August 5th, 2017

How to Aim True at the F-Class World Championships

F-Class Aiming Long Range Score Shooting
The movie “The Patriot” gave us the phrase “Aim small, miss small”. While that’s a good mantra, aiming strategies for long-range competition are a bit more complicated, as this article explains…

The The F-Class World Championships (FCWC) in Canada are just one week away. This August 11-17, the world’s top F-Class shooters will gather at the Connaught Ranges outside Ottawa, Ontario. Here are some tips that can help F-TR and F-Open shooters aim more precisely, and achieve higher scores. F-Class ace Monte Milanuk reviews reticle choices and strategies for holding off.

In our Shooters Forum, one newcomer wanted some advice on selecting a reticle for F-Class optics. He wondered about the advantage of Front (first) Focal Plane (FFP) vs. Second Focal Plane scopes and also wondered if one type of reticle was better for “holding off” than others.

In responding to this question, Forum regular Monte Milanuk provided an excellent summary of aiming methods used in F-Class. For anyone shooting score targets, Monte’s post is worth reading:

Aiming Methods for F-Class (and Long-Range) Shootingby Monte Milanuk

600-yard F-Class TargetF-Class is a known-distance event, with targets of known dimensions that have markings (rings) of known sizes. Any ‘holding off’ can be done using the target face itself. Most ‘benefits’ of Front (first) focal plain (FFP) optics are null and void here — they work great on two-way ranges where ‘minute of man’ is the defining criteria — but how many FFP scopes do you know of in the 30-40X magnification range? Very, very few, because what people who buy high-magnification scopes want is something that allows them to hold finer on the target, and see more detail of the target, not something where the reticle covers the same amount of real estate and appears ‘coarser’ in view against the target, while getting almost too fine to see at lower powers.

Whether a person clicks or holds off is largely personal preference. Some people might decline to adjust their scope as long as they can hold off somewhere on the target. Some of that may stem from the unfortunate effect of scopes being mechanical objects which sometimes don’t work entirely as advertised (i.e. one or two clicks being more or less than anticipated). Me personally, if I get outside 1-1.5 MOA from center, I usually correct accordingly. I also shoot on a range where wind corrections are often in revolutions, not clicks or minutes, between shots.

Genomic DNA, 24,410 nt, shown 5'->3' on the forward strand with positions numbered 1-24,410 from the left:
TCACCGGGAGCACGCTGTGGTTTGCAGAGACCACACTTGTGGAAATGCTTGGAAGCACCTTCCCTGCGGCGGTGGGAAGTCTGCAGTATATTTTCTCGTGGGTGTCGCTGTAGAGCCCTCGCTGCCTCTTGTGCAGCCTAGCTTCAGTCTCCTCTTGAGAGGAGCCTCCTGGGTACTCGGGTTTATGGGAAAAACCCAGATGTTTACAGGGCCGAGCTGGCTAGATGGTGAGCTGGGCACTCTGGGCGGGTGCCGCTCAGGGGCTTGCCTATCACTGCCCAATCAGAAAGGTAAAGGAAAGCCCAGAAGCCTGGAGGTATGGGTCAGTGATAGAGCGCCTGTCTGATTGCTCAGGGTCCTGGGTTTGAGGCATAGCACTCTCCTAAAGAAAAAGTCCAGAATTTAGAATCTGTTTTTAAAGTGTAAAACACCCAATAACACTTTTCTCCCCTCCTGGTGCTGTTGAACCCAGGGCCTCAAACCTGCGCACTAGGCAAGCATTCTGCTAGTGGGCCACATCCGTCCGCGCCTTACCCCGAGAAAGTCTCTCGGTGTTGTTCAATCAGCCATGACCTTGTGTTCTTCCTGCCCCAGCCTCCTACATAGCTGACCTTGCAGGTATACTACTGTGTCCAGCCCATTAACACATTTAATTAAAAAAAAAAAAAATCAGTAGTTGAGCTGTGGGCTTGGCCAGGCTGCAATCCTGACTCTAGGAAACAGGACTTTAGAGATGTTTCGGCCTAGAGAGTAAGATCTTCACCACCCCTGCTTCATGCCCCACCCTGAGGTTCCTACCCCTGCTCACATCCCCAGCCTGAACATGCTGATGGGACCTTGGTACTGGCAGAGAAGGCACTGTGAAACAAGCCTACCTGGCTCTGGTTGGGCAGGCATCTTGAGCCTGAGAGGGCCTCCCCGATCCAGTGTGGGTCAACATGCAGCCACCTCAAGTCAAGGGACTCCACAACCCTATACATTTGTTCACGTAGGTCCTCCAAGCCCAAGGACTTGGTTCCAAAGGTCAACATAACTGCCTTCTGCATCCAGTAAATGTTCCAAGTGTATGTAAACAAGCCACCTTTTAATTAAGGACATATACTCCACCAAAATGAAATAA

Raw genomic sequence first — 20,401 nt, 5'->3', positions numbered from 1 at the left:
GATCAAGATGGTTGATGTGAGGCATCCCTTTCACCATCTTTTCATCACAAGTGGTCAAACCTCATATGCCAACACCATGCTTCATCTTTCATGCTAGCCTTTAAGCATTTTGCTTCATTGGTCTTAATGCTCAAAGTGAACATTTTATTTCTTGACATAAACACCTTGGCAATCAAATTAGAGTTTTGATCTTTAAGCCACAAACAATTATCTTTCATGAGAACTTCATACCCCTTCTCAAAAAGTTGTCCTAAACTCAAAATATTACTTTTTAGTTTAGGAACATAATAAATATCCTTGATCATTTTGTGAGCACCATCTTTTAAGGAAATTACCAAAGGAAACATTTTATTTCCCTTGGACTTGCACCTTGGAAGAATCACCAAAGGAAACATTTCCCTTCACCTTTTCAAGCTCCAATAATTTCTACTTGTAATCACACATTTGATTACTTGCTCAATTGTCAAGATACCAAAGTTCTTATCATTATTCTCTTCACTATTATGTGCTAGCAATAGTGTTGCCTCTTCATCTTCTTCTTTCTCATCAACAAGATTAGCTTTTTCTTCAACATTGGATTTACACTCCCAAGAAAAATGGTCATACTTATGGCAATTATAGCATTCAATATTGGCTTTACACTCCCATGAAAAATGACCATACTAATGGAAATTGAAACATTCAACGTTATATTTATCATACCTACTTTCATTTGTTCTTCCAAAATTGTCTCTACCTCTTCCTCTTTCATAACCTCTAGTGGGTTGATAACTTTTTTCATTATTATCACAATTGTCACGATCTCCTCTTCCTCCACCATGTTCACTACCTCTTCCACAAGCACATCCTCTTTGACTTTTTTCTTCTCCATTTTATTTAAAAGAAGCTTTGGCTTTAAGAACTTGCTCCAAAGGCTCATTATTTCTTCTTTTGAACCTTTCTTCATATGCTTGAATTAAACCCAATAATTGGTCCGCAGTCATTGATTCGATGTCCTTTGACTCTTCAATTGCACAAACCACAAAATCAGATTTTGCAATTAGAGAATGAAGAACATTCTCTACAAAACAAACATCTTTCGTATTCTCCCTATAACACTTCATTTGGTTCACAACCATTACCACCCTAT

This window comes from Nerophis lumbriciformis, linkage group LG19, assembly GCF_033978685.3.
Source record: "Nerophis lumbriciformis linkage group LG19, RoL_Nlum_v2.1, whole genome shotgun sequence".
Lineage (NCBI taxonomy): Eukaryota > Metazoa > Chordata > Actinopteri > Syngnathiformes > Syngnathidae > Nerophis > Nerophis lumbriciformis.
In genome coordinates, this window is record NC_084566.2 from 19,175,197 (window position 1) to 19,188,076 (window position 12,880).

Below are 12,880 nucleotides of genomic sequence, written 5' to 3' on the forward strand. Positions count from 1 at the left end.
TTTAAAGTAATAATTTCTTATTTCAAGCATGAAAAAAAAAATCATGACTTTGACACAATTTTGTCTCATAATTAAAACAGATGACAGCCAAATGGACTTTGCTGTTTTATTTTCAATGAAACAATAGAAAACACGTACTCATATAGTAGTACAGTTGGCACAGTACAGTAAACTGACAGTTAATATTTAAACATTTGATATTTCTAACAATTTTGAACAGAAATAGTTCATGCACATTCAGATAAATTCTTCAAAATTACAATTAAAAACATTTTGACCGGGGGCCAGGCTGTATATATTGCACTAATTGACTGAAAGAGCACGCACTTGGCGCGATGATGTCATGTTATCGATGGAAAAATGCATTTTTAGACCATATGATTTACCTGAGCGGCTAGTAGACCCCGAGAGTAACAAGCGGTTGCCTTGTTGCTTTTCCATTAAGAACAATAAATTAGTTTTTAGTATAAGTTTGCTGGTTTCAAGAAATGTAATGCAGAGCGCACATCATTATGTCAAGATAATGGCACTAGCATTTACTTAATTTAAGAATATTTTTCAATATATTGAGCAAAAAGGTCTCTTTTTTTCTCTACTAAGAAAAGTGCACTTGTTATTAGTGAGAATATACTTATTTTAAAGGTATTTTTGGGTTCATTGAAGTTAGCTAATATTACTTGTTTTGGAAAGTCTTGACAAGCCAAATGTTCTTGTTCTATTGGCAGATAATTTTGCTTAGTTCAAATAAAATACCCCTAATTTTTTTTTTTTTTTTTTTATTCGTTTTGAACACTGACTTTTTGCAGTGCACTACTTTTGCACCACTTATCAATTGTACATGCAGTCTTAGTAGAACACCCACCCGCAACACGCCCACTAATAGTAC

Some shooters do a modified form of ‘chase the spotter’ — i.e. Take a swag at the wind, dial it on, aim center and shoot. Spotter comes up mid-ring 10 at 4 o’clock… so for the next shot aim mid-ring 10 at 10 o’clock and shoot. This should come up a center X (in theory). Adjust process as necessary to take into account for varying wind speeds and direction.

John Sigler F-Class

600-yard F-Class TargetOthers use a plot sheet that is a scaled representation of the target face, complete with a grid overlaid on it that matches the increments of their optics — usually in MOA. Take your Swag at the wind, dial it on, hold center and shoot. Shot comes up a 10 o’clock ‘8’… plot the shot on the sheet, look at the grid and take your corrections from that and dial the scope accordingly. This process should put you in the center (or pretty close), assuming that you didn’t completely ignore the wind in the mean time. Once in the center, hold off and shoot and plot, and if you see a ‘group’ forming (say low right in the 10 ring) either continue to hold high and left or apply the needed corrections to bring your group into the x-ring.

Just holding is generally faster, and allows the shooter to shoot fast and (hopefully) stay ahead of the wind. Plotting is more methodical and may save your bacon if the wind completely changes on you… plotting provides a good reference for dialing back the other way while staying in the middle of the target. — YMMV, Monte